The '70s are back: Those who missed the blaxploitation pastiche Black Dynamite have a second shot at some quality retro action when writer-artist Jim Rugg visits Chapel Hill Comics this week to promote his new graphic novel Afrodisiac.
The 96-page hardcover was recently released by AdHouse Books, whose publisher, Chris Pitzer, accompanies Rugg on his tour. A ridiculous homage to B-movie clichés, Afrodisiac chronicles the tales of a 'fro-ed super-pimp (given a different origin in every story) who does battle with a God-powered computer, Dracula, aliens and more.
Illustrated by Rugg and co-written with Brian Maruca, the collection features astounding pieces of art between each story that mimic the visual style of old comic books, down to faded color schemes and wrinkled, creased covers.
"Part of it was a backlash against computer-generated coloring, which can look really muddy," says Rugg. "I found myself as an adult, and what I really liked was the dated format from when I was a kid."
Rugg, who lives in Pittsburgh, originally created the Afrodisiac character in his first book with Maruca, Street Angel, the tale of a skateboard-riding homeless ninja teenager. Street Angel inspired a student film in Australia last year, which fans can watch at the signing. "It reminds me a lot of the old Batman TV show, which I love," Rugg says. "We can't legally sell it, but we can screen it at festivals and places. The feedback has been incredible."
In the past year his work has included comics for New York magazine and LA Weekly and illustrations for such diverse publications as the LA Times and McSweeney's Panorama newspaper. Rugg also collaborated on the graphic novel One Model Nation with the Dandy Warhols' Courtney Taylor and rock progeny Donovan Leitch, and on a comic based on the popular Web series The Guild, written by the show's creator, Felicia Day, which premieres next month from Dark Horse Comics.
"I like the idea of working with people who aren't familiar with working in comics, because they seem more open to visual suggestions," Rugg says. "All these people work in storytelling mediums, so the storytelling part they understand well, probably better than some comic book writers. So it's been a lot of fun to help interpret their stories in this medium."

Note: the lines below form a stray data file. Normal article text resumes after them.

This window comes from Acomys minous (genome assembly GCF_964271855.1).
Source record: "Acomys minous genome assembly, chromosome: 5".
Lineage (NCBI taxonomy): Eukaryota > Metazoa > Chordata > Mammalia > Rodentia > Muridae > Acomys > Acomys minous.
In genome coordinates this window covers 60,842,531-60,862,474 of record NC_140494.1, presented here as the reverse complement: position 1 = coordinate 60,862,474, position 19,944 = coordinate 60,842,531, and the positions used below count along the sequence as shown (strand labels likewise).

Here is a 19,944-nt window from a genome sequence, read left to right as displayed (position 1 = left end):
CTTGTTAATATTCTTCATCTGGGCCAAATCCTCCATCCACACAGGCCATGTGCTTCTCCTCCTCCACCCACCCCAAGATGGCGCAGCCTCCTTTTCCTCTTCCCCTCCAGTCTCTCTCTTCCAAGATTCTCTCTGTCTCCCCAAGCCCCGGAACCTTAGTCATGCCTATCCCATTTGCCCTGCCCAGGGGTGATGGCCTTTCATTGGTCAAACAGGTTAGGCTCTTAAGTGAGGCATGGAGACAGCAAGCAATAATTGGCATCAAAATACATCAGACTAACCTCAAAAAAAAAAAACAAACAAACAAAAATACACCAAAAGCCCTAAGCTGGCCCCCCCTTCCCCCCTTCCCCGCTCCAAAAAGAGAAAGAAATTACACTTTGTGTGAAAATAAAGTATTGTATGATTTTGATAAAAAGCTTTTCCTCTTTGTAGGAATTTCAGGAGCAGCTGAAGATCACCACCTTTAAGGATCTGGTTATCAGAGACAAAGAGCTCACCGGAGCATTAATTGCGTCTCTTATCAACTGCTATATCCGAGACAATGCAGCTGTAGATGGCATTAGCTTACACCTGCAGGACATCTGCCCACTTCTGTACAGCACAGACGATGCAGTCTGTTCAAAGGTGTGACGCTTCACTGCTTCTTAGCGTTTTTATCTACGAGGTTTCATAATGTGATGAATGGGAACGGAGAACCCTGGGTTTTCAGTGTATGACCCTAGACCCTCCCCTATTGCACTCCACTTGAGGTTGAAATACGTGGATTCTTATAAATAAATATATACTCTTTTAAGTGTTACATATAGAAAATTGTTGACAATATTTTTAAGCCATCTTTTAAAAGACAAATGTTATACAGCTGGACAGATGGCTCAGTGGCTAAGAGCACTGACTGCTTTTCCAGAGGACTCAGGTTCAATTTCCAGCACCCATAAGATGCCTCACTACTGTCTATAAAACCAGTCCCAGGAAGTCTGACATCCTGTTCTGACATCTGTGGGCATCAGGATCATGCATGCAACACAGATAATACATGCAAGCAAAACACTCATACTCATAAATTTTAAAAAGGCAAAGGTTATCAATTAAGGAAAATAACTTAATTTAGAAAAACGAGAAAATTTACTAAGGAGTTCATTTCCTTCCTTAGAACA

It's almost a comeback for Rugg, who this time last year was ready to leave the illustrating business after a video game project and his young adult graphic novel series, The Plain Janes, were canceled. "I was in a complete state of panic," Rugg says. "Now I'm actually having to turn work down."
Rugg says that of all his projects, Afrodisiac is the most personal, or as personal as a comic about a super-pimp can be: "Getting those copies of the hardcover in the mail was just a profoundly emotional experience."
He plans to bring plenty of blaxploitation music to his Chapel Hill Comics signing, which will be one of the more laid-back stops on his tour for the book: "Each of the stops will be a little bit different, and we plan to bring some unique stuff to Chapel Hill."
Jim Rugg appears at Chapel Hill Comics from 5 p.m. to 9 p.m. on Saturday, Feb. 6. Copies of his work, including Afrodisiac, Street Angel and One Model Nation, will be available at the signing. For more information, visit www.chapelhillcomics.com or www.jimrugg.com.
Note: The Saturday event now starts at 5 p.m.